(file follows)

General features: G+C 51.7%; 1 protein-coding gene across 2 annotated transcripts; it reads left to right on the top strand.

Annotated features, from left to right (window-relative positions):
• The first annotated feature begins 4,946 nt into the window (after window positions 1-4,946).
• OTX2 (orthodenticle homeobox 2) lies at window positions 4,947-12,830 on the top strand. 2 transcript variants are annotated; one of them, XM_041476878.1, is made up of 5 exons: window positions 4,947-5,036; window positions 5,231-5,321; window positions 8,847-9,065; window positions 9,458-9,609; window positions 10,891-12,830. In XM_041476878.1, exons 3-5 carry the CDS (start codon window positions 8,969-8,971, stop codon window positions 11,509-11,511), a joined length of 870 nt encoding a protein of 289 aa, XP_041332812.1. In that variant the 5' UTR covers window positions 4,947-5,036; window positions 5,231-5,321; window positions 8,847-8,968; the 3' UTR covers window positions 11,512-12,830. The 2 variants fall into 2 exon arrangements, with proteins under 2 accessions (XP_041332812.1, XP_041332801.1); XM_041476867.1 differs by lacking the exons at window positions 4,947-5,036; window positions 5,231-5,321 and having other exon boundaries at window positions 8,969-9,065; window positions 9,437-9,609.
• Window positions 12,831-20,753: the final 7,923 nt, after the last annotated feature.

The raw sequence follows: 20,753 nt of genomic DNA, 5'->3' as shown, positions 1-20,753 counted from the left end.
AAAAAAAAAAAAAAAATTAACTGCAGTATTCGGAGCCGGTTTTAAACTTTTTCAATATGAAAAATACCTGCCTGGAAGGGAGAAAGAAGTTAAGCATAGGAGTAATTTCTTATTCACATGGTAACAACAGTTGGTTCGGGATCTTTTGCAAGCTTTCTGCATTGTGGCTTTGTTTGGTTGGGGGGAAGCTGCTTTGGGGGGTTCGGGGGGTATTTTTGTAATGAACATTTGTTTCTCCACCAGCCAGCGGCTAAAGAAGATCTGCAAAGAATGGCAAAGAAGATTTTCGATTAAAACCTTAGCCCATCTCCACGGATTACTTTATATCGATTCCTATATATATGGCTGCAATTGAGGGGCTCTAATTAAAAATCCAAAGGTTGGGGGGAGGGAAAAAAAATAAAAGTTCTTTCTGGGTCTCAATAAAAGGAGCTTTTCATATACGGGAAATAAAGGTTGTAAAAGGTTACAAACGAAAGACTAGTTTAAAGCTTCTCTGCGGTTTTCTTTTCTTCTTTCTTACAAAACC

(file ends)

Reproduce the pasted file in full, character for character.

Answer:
General features: G+C 51.7%; 1 protein-coding gene across 2 annotated transcripts; it reads left to right on the top strand.

Annotated features, from left to right (window-relative positions):
• The first annotated feature begins 4,946 nt into the window (after window positions 1-4,946).
• OTX2 (orthodenticle homeobox 2) lies at window positions 4,947-12,830 on the top strand. 2 transcript variants are annotated; one of them, XM_041476878.1, is made up of 5 exons: window positions 4,947-5,036; window positions 5,231-5,321; window positions 8,847-9,065; window positions 9,458-9,609; window positions 10,891-12,830. In XM_041476878.1, exons 3-5 carry the CDS (start codon window positions 8,969-8,971, stop codon window positions 11,509-11,511), a joined length of 870 nt encoding a protein of 289 aa, XP_041332812.1. In that variant the 5' UTR covers window positions 4,947-5,036; window positions 5,231-5,321; window positions 8,847-8,968; the 3' UTR covers window positions 11,512-12,830. The 2 variants fall into 2 exon arrangements, with proteins under 2 accessions (XP_041332812.1, XP_041332801.1); XM_041476867.1 differs by lacking the exons at window positions 4,947-5,036; window positions 5,231-5,321 and having other exon boundaries at window positions 8,969-9,065; window positions 9,437-9,609.
• Window positions 12,831-20,753: the final 7,923 nt, after the last annotated feature.

The raw sequence follows: 20,753 nt of genomic DNA, 5'->3' as shown, positions 1-20,753 counted from the left end.
AAAAAAAAAAAAAAAATTAACTGCAGTATTCGGAGCCGGTTTTAAACTTTTTCAATATGAAAAATACCTGCCTGGAAGGGAGAAAGAAGTTAAGCATAGGAGTAATTTCTTATTCACATGGTAACAACAGTTGGTTCGGGATCTTTTGCAAGCTTTCTGCATTGTGGCTTTGTTTGGTTGGGGGGAAGCTGCTTTGGGGGGTTCGGGGGGTATTTTTGTAATGAACATTTGTTTCTCCACCAGCCAGCGGCTAAAGAAGATCTGCAAAGAATGGCAAAGAAGATTTTCGATTAAAACCTTAGCCCATCTCCACGGATTACTTTATATCGATTCCTATATATATGGCTGCAATTGAGGGGCTCTAATTAAAAATCCAAAGGTTGGGGGGAGGGAAAAAAAATAAAAGTTCTTTCTGGGTCTCAATAAAAGGAGCTTTTCATATACGGGAAATAAAGGTTGTAAAAGGTTACAAACGAAAGACTAGTTTAAAGCTTCTCTGCGGTTTTCTTTTCTTCTTTCTTACAAAACC